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Nigel Farage tells right-wing US event that ‘religious sectarianism’ is new threat in UK

Former Brexit Party leader Nigel Farage appeared to forget a large part of British history on Wednesday when he told a gathering of American conservatives that “religious sectarianism” was a new problem in British politics.

Speaking at an “international summit” held on the eve of the 2024 Conservative Political Action Conference alongside former British Prime Minister Liz Truss and other right-wing international figures, Mr Farage told attendees that Western nations are facing now a “huge internal problem” that he described as a “new phenomenon”.

That phenomenon, which he said was “beginning to dominate British politics,” was “religious sectarianism”.

Mr Farage was referring to the pro-Palestinian voices protesting outside the House of Commons as Parliament debated the Israel-Gaza war, and he complained about “religious hatred” that “exists against Israel, against the Jewish people” and blamed “successive labour and conservative governments” for having “pursued completely irresponsible immigration policies” and not encouraging integration by Muslim immigrants.

“Now we have radical Islam is becoming mainstream in British politics. We will have by the 2029 general election, we will have a radical Islamic party represented in Westminster and this is why borders, you can’t be a proper country, unless you control your borders,” he said. “The internal threats of religious divide and sectarianism, that happening to us first, but if you’re not very careful … all of us will face it”.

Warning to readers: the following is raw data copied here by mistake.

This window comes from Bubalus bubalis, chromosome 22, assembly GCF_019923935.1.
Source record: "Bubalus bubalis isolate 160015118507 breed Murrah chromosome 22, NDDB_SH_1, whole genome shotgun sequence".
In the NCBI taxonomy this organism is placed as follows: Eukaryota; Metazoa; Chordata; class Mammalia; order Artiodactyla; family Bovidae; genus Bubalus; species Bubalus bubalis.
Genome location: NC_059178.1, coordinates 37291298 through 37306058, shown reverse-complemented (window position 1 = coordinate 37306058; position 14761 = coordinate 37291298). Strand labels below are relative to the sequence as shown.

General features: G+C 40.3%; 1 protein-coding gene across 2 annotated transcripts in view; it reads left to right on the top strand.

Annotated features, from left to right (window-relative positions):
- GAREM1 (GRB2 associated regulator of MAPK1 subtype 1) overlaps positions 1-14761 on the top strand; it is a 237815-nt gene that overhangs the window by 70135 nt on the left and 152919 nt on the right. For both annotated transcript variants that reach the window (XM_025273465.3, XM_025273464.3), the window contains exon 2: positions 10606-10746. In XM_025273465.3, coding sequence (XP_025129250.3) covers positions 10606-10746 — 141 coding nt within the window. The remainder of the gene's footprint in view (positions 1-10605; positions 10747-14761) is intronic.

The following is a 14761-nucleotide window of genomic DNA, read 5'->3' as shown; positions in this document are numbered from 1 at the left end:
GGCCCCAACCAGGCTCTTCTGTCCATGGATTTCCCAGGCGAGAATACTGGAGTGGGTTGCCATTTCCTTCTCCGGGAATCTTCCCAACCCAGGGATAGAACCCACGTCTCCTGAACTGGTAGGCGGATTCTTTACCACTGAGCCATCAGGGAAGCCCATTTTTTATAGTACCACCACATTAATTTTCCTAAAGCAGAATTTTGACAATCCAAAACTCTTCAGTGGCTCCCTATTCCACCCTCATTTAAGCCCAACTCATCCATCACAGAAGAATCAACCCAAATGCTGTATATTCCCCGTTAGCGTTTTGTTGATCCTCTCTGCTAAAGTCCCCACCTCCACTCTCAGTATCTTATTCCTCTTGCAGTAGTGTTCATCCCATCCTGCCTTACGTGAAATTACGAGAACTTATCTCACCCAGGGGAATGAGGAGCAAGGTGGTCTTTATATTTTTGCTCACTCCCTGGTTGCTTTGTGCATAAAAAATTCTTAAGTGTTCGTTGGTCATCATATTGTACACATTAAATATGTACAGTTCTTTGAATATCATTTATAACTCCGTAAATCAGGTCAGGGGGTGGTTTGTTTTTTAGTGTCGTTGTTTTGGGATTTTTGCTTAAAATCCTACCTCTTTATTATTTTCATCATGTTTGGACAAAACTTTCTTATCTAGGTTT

Mr Farage’s comments about religious sectarianism appeared to whitewash centuries of British history and leave out important moments such as the 16th century English Reformation, during which Henry VIII broke the Church of England away from the authority of the Catholic Church. The former Brexit Party leader and Ukip MEP also appeared to leave out of his analysis the bloody English Civil War, the beheading of Charles I and the restoration of the monarchy in 1660, all driven by causes including sectarian disputes between Catholics and Protestants.

Former UK prime minister Liz Truss and ex-Brexit Party leader Nigel Farage at CPAC in Washington DC

(AP)

He also did not seem to count in his analysis the three decades of The Troubles, during which Catholic Irish Republicans, Protestant Unionists and British troops fought a quasi-guerilla war over the status of Northern Ireland which killed more than 3,500 people, the majority of whom were civilians.

The decades of violence only came to an end with the 1998 Good Friday Agreement, which established a power-sharing devolved government in Belfast.

Asked if he wanted to clarify his comments, Mr Farage – who has appeared at rallies with Donald Trump – told The Independent that he believed sectarianism was indeed a new phenomenon in Britain.

“We’ve had it in Northern Ireland, we’ve seen the baleful effects of it, and it’s now coming to England. I’ve never seen it in my lifetime,” he said.


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